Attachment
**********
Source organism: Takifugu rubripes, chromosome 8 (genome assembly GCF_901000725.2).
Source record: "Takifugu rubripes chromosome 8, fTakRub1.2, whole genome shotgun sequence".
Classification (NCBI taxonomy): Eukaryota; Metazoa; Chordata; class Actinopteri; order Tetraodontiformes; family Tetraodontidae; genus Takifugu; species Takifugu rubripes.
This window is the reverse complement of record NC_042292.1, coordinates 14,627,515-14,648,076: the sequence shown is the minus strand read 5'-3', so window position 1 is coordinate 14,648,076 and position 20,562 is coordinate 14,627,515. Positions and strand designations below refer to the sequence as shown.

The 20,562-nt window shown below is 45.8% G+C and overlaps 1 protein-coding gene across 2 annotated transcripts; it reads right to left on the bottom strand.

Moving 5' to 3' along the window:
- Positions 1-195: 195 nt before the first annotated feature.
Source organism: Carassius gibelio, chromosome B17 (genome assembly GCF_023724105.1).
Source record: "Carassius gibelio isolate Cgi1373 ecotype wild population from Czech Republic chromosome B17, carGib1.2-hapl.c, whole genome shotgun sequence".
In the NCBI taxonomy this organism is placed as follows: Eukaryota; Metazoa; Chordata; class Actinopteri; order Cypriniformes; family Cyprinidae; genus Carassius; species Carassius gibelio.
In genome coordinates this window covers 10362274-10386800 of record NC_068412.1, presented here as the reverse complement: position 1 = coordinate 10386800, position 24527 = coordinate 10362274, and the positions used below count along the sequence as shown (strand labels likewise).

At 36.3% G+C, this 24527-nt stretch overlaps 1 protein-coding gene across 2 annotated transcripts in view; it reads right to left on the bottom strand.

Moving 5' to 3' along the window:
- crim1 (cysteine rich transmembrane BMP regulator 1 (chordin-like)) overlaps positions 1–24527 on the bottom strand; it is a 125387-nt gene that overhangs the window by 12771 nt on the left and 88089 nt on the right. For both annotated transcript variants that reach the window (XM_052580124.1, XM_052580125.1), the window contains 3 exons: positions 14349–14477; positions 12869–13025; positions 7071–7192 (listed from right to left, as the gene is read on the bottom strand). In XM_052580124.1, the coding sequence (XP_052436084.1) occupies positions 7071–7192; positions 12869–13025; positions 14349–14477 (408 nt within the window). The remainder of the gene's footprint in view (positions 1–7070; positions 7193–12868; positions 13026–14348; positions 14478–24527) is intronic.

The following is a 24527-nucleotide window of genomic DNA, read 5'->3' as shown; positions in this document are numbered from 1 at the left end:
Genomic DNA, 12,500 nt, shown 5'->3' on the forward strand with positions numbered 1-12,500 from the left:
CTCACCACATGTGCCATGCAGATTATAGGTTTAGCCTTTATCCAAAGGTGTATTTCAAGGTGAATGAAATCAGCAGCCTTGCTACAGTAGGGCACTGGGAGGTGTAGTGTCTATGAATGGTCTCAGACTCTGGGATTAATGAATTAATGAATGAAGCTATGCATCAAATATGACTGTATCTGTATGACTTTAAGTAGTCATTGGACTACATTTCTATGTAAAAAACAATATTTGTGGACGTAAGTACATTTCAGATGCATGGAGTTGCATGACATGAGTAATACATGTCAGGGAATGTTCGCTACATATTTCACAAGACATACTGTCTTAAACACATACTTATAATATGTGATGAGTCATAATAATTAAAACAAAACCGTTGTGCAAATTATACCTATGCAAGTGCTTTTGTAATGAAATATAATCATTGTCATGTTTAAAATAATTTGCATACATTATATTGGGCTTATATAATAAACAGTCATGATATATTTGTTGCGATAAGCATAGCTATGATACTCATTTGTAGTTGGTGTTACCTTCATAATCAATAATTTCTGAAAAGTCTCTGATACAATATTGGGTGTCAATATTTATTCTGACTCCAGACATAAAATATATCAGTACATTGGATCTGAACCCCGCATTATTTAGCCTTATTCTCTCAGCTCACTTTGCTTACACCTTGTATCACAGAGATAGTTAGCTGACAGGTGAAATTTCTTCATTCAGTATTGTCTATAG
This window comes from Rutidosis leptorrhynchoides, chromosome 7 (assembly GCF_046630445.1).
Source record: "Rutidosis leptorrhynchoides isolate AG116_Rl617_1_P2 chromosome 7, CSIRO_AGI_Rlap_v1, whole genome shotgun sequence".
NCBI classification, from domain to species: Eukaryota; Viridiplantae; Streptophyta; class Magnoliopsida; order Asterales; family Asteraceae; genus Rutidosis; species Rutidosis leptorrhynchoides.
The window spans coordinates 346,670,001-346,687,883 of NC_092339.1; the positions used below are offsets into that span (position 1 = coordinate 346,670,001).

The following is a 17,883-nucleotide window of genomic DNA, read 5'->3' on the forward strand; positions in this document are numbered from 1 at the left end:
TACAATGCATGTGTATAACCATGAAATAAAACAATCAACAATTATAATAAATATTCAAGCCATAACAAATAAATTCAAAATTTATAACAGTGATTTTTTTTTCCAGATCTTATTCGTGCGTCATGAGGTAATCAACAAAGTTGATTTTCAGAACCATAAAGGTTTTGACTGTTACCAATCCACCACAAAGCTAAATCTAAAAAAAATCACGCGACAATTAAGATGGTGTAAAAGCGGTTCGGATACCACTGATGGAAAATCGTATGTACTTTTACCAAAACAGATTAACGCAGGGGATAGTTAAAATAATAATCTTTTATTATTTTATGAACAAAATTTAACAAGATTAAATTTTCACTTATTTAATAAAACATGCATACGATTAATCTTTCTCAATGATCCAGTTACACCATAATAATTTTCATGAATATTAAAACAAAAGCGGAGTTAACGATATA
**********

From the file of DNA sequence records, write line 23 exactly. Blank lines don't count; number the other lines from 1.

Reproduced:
TACAATGCATGTGTATAACCATGAAATAAAACAATCAACAATTATAATAAATATTCAAGCCATAACAAATAAATTCAAAATTTATAACAGTGATTTTTTTTTCCAGATCTTATTCGTGCGTCATGAGGTAATCAACAAAGTTGATTTTCAGAACCATAAAGGTTTTGACTGTTACCAATCCACCACAAAGCTAAATCTAAAAAAAATCACGCGACAATTAAGATGGTGTAAAAGCGGTTCGGATACCACTGATGGAAAATCGTATGTACTTTTACCAAAACAGATTAACGCAGGGGATAGTTAAAATAATAATCTTTTATTATTTTATGAACAAAATTTAACAAGATTAAATTTTCACTTATTTAATAAAACATGCATACGATTAATCTTTCTCAATGATCCAGTTACACCATAATAATTTTCATGAATATTAAAACAAAAGCGGAGTTAACGATATA